Most recent highlights from EPN:
The lustre of pearls1
by Tony Klein
About 15 years ago, I learned from a gemologist friend that the value of pearls is appraised by evaluating the following factors: Size; shape; colour and lustre (a term used for the quality of shinyness). The first three are easily quantified, but what about lustre? I decided to look into the problem as an intriguing piece of applied optics.
First result from the AMS experiment: the beginning of a rich cosmic ray program2
by Martin Pohl
More than 100 years after the discovery of cosmic rays by Victor Hess, our knowledge of their sources and transport is still rather rudimentary. This does not only concern the astrophysical phenomena, which create and accelerate charged particles, but also the potential role of particle physics and cosmological mechanisms.
Does water foam exist in microgravity?3
by H. Caps, G. Delon, N. Vandewalle, R.M. Guillermic, O. Pitois, A.L. Biance, L. Saulnier, P. Yazhgur, E. Rio, A. Salonen and D. Langevin
Liquid foams are omnipresent in everyday life, but little is understood about their properties. On Earth, the liquid rapidly drains out of the foam because of gravity, leading to rupture of the thin liquid films between bubbles. Several questions arise: are liquid foams more stable in microgravity environments? Can pure liquids, such as water, form stable foams in microgravity whereas they do not on Earth? In order to answer these questions, we performed experiments both in parabolic flights and in the International Space Station.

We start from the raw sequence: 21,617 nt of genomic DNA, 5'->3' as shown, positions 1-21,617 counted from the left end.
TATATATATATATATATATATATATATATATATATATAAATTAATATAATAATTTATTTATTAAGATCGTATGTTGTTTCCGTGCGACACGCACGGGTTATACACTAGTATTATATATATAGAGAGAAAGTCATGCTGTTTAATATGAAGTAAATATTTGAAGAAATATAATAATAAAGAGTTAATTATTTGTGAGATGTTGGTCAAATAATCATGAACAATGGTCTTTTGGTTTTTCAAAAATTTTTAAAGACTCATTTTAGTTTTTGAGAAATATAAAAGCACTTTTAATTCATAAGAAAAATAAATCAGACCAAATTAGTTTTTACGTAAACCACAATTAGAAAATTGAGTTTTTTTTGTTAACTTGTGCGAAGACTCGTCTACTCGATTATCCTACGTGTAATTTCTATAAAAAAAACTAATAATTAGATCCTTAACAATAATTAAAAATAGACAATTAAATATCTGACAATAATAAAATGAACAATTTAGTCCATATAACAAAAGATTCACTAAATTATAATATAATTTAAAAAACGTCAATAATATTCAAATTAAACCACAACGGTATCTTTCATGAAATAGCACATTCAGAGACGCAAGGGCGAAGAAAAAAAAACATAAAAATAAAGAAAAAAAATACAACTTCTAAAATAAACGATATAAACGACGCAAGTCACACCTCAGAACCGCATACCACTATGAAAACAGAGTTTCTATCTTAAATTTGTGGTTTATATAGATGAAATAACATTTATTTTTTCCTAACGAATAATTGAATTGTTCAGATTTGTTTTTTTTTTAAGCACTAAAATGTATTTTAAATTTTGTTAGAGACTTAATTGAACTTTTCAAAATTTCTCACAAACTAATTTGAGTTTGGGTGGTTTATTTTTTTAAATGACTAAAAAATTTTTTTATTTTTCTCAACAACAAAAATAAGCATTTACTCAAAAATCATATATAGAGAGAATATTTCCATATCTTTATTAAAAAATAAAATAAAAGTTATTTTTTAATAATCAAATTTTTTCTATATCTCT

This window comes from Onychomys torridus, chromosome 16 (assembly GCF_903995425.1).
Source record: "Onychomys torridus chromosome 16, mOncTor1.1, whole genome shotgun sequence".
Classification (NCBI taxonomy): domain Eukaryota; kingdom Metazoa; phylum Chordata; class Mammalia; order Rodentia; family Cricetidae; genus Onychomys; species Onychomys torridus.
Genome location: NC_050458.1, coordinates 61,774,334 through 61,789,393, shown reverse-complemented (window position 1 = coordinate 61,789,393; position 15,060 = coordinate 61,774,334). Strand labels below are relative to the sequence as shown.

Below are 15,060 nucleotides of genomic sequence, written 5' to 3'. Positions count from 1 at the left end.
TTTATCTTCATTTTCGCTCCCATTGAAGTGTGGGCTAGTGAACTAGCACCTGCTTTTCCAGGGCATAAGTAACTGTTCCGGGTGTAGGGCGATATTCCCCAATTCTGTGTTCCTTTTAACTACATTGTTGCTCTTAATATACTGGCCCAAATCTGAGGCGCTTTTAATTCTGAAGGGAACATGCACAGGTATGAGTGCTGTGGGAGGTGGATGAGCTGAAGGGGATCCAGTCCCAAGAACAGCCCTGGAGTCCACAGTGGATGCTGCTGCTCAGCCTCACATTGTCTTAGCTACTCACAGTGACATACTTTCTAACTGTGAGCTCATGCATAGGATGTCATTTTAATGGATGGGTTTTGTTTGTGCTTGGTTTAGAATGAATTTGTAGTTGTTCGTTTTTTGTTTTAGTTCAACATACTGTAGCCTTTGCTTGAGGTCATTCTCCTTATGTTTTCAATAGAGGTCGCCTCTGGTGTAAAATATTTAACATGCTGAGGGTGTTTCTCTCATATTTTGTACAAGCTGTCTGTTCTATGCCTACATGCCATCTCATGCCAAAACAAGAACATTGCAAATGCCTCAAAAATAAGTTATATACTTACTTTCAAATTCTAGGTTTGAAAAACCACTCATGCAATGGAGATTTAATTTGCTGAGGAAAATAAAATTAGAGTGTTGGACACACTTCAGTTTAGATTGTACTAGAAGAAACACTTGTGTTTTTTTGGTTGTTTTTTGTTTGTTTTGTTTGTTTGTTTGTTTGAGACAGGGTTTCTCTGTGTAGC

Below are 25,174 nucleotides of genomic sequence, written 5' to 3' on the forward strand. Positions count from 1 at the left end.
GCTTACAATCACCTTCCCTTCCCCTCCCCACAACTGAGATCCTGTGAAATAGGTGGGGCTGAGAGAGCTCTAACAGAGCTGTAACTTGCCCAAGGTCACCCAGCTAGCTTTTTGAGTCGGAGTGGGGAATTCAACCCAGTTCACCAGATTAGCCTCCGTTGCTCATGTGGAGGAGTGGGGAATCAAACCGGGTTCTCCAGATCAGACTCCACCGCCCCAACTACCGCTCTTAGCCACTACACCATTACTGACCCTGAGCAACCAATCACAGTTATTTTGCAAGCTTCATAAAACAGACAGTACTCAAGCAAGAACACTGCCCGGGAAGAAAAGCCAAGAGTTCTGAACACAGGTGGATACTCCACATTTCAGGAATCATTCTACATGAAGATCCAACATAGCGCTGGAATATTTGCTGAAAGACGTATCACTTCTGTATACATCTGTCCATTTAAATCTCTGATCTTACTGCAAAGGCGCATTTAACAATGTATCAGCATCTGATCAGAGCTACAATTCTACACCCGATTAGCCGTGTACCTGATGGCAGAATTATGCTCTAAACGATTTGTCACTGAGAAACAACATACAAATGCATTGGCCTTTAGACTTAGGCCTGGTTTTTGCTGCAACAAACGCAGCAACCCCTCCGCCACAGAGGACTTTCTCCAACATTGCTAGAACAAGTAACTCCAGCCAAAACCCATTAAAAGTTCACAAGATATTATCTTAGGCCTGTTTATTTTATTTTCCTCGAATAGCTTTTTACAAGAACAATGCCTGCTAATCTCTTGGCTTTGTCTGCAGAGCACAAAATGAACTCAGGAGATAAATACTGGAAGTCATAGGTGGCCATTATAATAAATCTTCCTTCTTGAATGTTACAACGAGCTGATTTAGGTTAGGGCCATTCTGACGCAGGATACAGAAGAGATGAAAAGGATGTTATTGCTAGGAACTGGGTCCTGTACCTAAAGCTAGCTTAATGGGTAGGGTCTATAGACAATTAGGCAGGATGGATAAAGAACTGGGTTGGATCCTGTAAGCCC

Pride and prejudice4
by H.C.W. Beijerinck
Science and religion are two separate fields, as Dawkins clearly states in his book “The God delusion”. His crystal-clear and critical analysis shows that religion hinders the development of an independent mind in young people. More specific, it is the church with its clerics that is most guilty of this negative role. In a recent paper by Polkinghorne, the interplay of physics and religion is considered on a more philosophical basis, emphasizing the role of searching for a wider context for understanding the intelligibility of the structure of physics.
Symmetry of quasi one-dimensional systems: line groups and applications 5
by Milan Damnjanović
Many of the interesting properties of stereoregular polymers, nanotubes and other nanowires exhibit quasi one-dimensionality and regularity. These specific configurations are determined by their symmetry described by line groups. Deep physical consequences of this type of symmetry are illustrated by using modified group projector technique.
- Tony Klein. 2014. The lustre of pearls. EPN, Vol. 45, No. 3. DOI: 10.1051/epn/2014301 [↩]
- Martin Pohl. 2014. First result from the AMS experiment: the beginning of a rich cosmic ray program. EPN, Vol. 45, No. 3. DOI: 10.1051/epn/2014302 [↩]
- H. Caps, G. Delon, N. Vandewalle, R.M. Guillermic, O. Pitois, A.L. Biance, L. Saulnier, P. Yazhgur, E. Rio, A. Salonen and D. Langevin. 2014. Does water foam exist in microgravity?. EPN, Vol. 45, No. 3. DOI: 10.1051/epn/2014303 [↩]
- H.C.W. Beijerinck. 2014. Pride and prejudice. EPN, Vol. 45, No. 3. DOI: 10.1051/epn/2014304 [↩]
- Milan Damnjanović. 2014. Symmetry of quasi one-dimensional systems: line groups and applications . EPN, Vol. 45, No. 3. DOI: 10.1051/epn/2014305 [↩]